One of the craziest things happened this past weekend and it couldn’t have been better timed (I love how that happens)! I’ll share that in a bit, but first, let me share a few thoughts about the basis upon which this important event was ever-so fortuitous…
As you know, we’ve been obsessing over the creation of a developer-centric newsfeed and we’ve been iterating on it for the past few months, which you can see through the archive of posts on this blog.
One of the things that we are trying to solve is the incredible amount of data that a technical person encounters and has to make decisions around.
This obviously includes technical data related to their direct line of work (e.g. codebase, pull-requests, bugs, issues, comments, etc.) but it also includes conversations around the product, marketing, the business as a whole, and global messaging from leadership.
And all the above is just related to their current place of employment; let’s not even start with anything external to the organization (blogs, Twitter, news, Facebook, Hacker News, email newsletters, and more)!
As you already know, we are literally drowning in a sea of data and the perennial challenge is how we can filter out the noise and just focus on the signal.
To do this we build our own systems, processes, and mechanisms. We install and experiment with new tools, applications, and technology. We even “roll our own” and create local pieces of software to manage the unmanageable and we are in a constant battle between memory usage and browser tabs!
Clearly, this is a problem that needs solving as our very work depends on our ability to focus, concentrate, encounter and engage the right pieces of data and to filter out all the rest that provides little, tactical, and immediate value.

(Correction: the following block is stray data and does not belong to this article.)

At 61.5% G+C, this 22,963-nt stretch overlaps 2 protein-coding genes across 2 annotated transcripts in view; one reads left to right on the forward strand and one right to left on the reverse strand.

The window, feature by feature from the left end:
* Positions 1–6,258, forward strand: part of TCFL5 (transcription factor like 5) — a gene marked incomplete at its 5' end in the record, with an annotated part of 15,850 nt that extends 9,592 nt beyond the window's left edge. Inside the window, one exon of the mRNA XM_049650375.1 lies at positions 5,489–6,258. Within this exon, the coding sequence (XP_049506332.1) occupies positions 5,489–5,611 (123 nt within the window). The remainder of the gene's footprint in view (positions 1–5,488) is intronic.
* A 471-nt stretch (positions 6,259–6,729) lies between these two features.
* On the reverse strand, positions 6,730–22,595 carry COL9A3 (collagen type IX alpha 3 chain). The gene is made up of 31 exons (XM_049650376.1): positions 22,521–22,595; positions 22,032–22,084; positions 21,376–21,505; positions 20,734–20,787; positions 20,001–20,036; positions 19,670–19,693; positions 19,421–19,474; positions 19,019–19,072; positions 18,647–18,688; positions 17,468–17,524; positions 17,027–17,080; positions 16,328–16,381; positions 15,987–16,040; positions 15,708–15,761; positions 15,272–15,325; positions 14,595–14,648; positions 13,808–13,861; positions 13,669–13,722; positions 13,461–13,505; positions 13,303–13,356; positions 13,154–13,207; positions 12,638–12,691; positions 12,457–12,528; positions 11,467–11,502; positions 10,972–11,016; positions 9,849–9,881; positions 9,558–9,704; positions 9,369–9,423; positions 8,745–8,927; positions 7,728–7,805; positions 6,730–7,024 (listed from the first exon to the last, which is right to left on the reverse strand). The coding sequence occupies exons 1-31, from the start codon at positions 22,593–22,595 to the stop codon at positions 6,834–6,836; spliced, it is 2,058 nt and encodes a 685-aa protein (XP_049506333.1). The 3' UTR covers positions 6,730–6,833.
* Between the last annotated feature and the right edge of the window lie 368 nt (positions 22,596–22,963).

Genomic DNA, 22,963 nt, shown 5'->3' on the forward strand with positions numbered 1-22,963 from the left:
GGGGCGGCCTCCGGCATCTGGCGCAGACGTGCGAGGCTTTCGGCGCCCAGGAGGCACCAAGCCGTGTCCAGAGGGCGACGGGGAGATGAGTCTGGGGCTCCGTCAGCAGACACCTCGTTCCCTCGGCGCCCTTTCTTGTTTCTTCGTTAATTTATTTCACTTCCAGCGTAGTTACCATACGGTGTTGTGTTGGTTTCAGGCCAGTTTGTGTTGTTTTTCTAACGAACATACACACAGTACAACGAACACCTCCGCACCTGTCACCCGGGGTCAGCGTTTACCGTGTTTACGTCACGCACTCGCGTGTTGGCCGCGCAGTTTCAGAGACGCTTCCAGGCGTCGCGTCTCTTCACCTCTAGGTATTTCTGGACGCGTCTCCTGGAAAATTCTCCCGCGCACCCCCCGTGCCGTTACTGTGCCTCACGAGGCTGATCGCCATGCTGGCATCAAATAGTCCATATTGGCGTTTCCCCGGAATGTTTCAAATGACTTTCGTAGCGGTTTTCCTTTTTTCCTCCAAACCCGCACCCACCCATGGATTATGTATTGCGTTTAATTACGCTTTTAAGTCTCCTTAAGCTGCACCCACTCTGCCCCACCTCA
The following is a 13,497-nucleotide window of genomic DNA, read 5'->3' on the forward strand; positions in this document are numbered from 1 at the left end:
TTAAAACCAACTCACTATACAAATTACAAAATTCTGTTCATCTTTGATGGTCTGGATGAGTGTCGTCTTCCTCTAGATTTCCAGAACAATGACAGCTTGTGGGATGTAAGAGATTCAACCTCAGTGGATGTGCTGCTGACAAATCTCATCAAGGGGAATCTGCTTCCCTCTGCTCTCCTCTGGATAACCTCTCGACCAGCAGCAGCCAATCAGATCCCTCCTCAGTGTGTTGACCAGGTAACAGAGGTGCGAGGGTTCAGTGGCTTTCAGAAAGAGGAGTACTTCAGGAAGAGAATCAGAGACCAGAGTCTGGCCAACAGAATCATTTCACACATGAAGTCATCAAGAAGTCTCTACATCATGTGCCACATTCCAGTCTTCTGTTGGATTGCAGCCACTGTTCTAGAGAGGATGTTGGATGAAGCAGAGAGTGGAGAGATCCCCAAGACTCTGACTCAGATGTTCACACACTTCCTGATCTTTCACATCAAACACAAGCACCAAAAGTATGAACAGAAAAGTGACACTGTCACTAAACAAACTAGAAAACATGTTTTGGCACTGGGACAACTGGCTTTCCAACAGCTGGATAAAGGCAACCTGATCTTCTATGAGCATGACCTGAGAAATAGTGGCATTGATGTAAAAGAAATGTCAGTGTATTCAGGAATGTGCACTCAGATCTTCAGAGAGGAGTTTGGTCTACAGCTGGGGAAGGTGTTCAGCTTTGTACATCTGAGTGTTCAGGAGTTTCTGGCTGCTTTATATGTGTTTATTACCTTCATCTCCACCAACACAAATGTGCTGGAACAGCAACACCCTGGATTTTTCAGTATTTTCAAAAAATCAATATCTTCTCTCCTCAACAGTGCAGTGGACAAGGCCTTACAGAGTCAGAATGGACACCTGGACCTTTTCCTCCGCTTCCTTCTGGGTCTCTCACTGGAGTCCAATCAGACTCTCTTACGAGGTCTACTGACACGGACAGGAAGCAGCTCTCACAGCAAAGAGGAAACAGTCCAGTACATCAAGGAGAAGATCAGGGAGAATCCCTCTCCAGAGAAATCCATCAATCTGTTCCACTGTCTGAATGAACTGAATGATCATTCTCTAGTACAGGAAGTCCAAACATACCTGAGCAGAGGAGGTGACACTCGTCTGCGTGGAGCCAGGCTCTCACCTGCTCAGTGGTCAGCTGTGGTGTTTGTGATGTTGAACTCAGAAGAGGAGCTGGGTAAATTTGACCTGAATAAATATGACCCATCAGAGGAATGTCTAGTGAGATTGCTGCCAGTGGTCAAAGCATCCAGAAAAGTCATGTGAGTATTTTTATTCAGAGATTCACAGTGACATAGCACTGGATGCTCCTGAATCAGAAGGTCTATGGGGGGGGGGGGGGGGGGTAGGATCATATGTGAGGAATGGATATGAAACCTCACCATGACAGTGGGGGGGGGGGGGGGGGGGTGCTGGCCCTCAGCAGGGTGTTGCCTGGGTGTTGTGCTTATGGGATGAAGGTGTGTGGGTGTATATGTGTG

A technical newsfeed, if done well, will enable us to do just that. But, it has to serve the user through intelligent organization so as not to ultimately become just-another-tool-to-check, am I right?
Intelligent grouping is where we will start and Jeff has already built a lot of this into our current data model. And I was trying to come up with a great example of this when, as luck will have it, I encountered this via Twitter this past weekend.
The context is not important and I’ll skip the much longer story, but, essentially I tweeted at a YouTube celebrity (which is very unlike me) and I found myself immediately drowning in data.
More specifically, my personal Twitter feed became completely unmanageable as the only thing that I could see and read on my feed for the first 24 hours were reactions to my tweet:
The reactions to my tweet were so fast and so copious that I could no longer read anyone else’s tweets or content. I would have to scroll for days to get something other than the reactions to the tweet.
But… what Twitter has so wisely done is combine similar events into a single “card” update with the intention of simplifying the stream for the end-user. This intelligent grouping literally saved my stream before I could #RAGEQUIT.
The result of their feed intelligence can be seen here:
You can see that they grouped the “hearts” into one card after certain periods of times and I could being to see other reactions and updates from other users (like the one just below the grouping!).
Whew. Crisis averted. Feed saved. User happy and, guess what? I won’t quit the service.
Obviously super-positive feelings for me (the user) and Twitter gets to keep a fairly active user happy and engaged and still a member of the site and service! These are all good things that every product designer, product developer, and software team wants their users to feel and experience.
Now, to be sure, the tweet is still getting slammed and it’s still growing by the hour, but Twitter’s intelligence has caught up and my feed is manageable and usable. Twitter has done a fine job of grouping interactions while providing the signal data that I want to see without destroying the very thing that made the product magical.
This is what we’re building into our technical newsfeed for technically-minded folks and teams. This intelligence is what we’re building in our product so that real engineering operations can scale.
Twitter (and other such networks and tools) have set the bar high for interaction and user-engagement. But, it’s not perfect and we hope to iterate on what we know to be true and refine our approach to signal data as we get more live-fire feedback from our early users.
But the point is this: We must consistently serve our users through intelligent organization so that they can not only use the product well, but love it too. Anything short of this is not worth their time (and ours).
Also published on Medium.